LitStaff Pick: Open Thread

It’s nearly year’s end, when the best-of lists proliferate like winter grass in California’s rainy season. These reading lists are always great reading themselves, offering insight into the what books have been most influential, admired, or buzz-generating. I’ll likely be putting together my own list soon enough, but before that happens, here’s the list of books that, with not a little guilt, are still sitting in my TBR stack—the titles I meant to read in 2012, but somehow got away:

Emma Straub’s Laura Lamont’s Life in Pictures: Straub had me at the first line, “Elsa was the youngest Emerson by ten years: the blondest, happiest accident.” Still looking forward to delving into the promise of that voice.

Truffaut: A Biography, by Antoine de Baecque and Serge Toubiana. The brilliant life of the revered and influential French filmmaker began in tragedy. Abandoned by his mother as an infant, raised in tenuous care and nearly dead of neglect at three, Truffaut was adopted by his grandmother and lived his early years at the cinema, absorbing, learning, and constructing his a point of view that would alter the course of cinema. I need a month alone with this book, badly.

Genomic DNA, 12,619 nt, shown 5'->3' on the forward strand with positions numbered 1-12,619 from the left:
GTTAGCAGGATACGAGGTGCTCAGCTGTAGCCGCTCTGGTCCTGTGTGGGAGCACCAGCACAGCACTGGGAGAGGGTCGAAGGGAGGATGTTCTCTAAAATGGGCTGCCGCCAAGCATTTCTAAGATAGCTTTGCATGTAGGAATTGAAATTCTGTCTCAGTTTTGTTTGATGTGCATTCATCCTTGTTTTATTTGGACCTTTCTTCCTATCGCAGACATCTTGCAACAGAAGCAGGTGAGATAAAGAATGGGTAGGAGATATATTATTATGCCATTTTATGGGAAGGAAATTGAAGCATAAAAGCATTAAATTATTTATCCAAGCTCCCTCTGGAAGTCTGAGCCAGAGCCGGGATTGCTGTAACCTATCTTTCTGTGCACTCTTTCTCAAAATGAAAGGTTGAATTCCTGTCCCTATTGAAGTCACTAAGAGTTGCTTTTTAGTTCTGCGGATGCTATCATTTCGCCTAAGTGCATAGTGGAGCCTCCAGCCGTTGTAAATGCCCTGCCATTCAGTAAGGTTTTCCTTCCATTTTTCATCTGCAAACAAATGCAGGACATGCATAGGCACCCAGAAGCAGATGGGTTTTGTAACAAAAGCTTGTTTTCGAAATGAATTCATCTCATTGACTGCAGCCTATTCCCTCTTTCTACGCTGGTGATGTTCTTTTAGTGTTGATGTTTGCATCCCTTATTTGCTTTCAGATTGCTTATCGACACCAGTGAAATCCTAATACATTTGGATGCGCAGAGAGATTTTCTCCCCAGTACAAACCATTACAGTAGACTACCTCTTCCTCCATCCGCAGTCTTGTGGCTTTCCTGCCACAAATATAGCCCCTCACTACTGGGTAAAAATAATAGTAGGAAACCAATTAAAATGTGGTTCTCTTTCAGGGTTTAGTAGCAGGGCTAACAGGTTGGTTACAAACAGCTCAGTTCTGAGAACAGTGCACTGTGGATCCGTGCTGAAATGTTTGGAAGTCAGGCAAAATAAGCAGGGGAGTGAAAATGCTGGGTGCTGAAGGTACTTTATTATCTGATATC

Object Lessons: The Paris Review Presents the Art of the Short Story. Superb stories by greats of the form, introduced by contemporary writers. Jeffery Eugenides on Denis Johnson’s “Car Crash While Hitchhiking.” Aleksandar Hemon on Borges’ “Funes, the Memorious.” Ali Smith on Lydia Davis’ “Ten Stories From Flaubert.”  Mustn’t hold off on this one much longer.

Clear Springs: A Family Story, by Bobbie Ann Mason. I have long loved Mason’s stories, and when I learned she had written a memoir (first published in 1999) I immediately searched it out. Part coming of age story, part family history, Mason tells the story of three generations of her forebears’ history in Western Kentucky, while tracking her own odyssey and the shifting landscape of the heartland.

-Lauren Alwan